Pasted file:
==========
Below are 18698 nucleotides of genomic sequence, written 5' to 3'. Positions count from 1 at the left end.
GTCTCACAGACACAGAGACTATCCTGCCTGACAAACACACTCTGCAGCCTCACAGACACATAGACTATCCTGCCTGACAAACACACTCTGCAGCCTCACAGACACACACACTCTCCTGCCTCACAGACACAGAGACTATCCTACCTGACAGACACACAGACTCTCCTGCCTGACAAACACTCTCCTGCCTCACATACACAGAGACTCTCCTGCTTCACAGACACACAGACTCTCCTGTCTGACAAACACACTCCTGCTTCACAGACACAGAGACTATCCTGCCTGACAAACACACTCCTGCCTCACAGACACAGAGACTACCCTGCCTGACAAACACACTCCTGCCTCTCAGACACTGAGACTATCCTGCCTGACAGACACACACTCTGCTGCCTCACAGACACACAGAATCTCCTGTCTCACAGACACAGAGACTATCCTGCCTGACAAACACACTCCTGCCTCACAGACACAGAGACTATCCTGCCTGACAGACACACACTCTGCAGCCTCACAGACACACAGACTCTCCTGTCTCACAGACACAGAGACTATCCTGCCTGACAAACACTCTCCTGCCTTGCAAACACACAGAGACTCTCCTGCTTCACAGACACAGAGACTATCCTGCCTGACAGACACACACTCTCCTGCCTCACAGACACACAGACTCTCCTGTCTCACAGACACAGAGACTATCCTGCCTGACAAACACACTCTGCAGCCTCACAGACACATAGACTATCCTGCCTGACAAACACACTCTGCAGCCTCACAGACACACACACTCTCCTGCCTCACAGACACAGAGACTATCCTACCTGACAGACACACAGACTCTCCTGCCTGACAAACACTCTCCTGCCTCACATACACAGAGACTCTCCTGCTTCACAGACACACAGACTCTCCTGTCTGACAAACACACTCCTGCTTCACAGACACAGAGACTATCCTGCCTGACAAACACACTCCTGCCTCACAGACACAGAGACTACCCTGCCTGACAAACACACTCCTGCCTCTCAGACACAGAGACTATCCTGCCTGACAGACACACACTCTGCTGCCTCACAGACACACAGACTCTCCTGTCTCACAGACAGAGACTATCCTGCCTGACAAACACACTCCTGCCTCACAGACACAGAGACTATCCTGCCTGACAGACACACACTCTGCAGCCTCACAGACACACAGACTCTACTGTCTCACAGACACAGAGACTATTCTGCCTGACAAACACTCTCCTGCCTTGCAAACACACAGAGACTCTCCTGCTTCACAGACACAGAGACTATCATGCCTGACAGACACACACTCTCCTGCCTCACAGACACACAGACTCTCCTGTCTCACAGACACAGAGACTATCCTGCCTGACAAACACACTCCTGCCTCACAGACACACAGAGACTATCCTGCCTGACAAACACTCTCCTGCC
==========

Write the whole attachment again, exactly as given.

Below are 18698 nucleotides of genomic sequence, written 5' to 3'. Positions count from 1 at the left end.
GTCTCACAGACACAGAGACTATCCTGCCTGACAAACACACTCTGCAGCCTCACAGACACATAGACTATCCTGCCTGACAAACACACTCTGCAGCCTCACAGACACACACACTCTCCTGCCTCACAGACACAGAGACTATCCTACCTGACAGACACACAGACTCTCCTGCCTGACAAACACTCTCCTGCCTCACATACACAGAGACTCTCCTGCTTCACAGACACACAGACTCTCCTGTCTGACAAACACACTCCTGCTTCACAGACACAGAGACTATCCTGCCTGACAAACACACTCCTGCCTCACAGACACAGAGACTACCCTGCCTGACAAACACACTCCTGCCTCTCAGACACTGAGACTATCCTGCCTGACAGACACACACTCTGCTGCCTCACAGACACACAGAATCTCCTGTCTCACAGACACAGAGACTATCCTGCCTGACAAACACACTCCTGCCTCACAGACACAGAGACTATCCTGCCTGACAGACACACACTCTGCAGCCTCACAGACACACAGACTCTCCTGTCTCACAGACACAGAGACTATCCTGCCTGACAAACACTCTCCTGCCTTGCAAACACACAGAGACTCTCCTGCTTCACAGACACAGAGACTATCCTGCCTGACAGACACACACTCTCCTGCCTCACAGACACACAGACTCTCCTGTCTCACAGACACAGAGACTATCCTGCCTGACAAACACACTCTGCAGCCTCACAGACACATAGACTATCCTGCCTGACAAACACACTCTGCAGCCTCACAGACACACACACTCTCCTGCCTCACAGACACAGAGACTATCCTACCTGACAGACACACAGACTCTCCTGCCTGACAAACACTCTCCTGCCTCACATACACAGAGACTCTCCTGCTTCACAGACACACAGACTCTCCTGTCTGACAAACACACTCCTGCTTCACAGACACAGAGACTATCCTGCCTGACAAACACACTCCTGCCTCACAGACACAGAGACTACCCTGCCTGACAAACACACTCCTGCCTCTCAGACACAGAGACTATCCTGCCTGACAGACACACACTCTGCTGCCTCACAGACACACAGACTCTCCTGTCTCACAGACAGAGACTATCCTGCCTGACAAACACACTCCTGCCTCACAGACACAGAGACTATCCTGCCTGACAGACACACACTCTGCAGCCTCACAGACACACAGACTCTACTGTCTCACAGACACAGAGACTATTCTGCCTGACAAACACTCTCCTGCCTTGCAAACACACAGAGACTCTCCTGCTTCACAGACACAGAGACTATCATGCCTGACAGACACACACTCTCCTGCCTCACAGACACACAGACTCTCCTGTCTCACAGACACAGAGACTATCCTGCCTGACAAACACACTCCTGCCTCACAGACACACAGAGACTATCCTGCCTGACAAACACTCTCCTGCC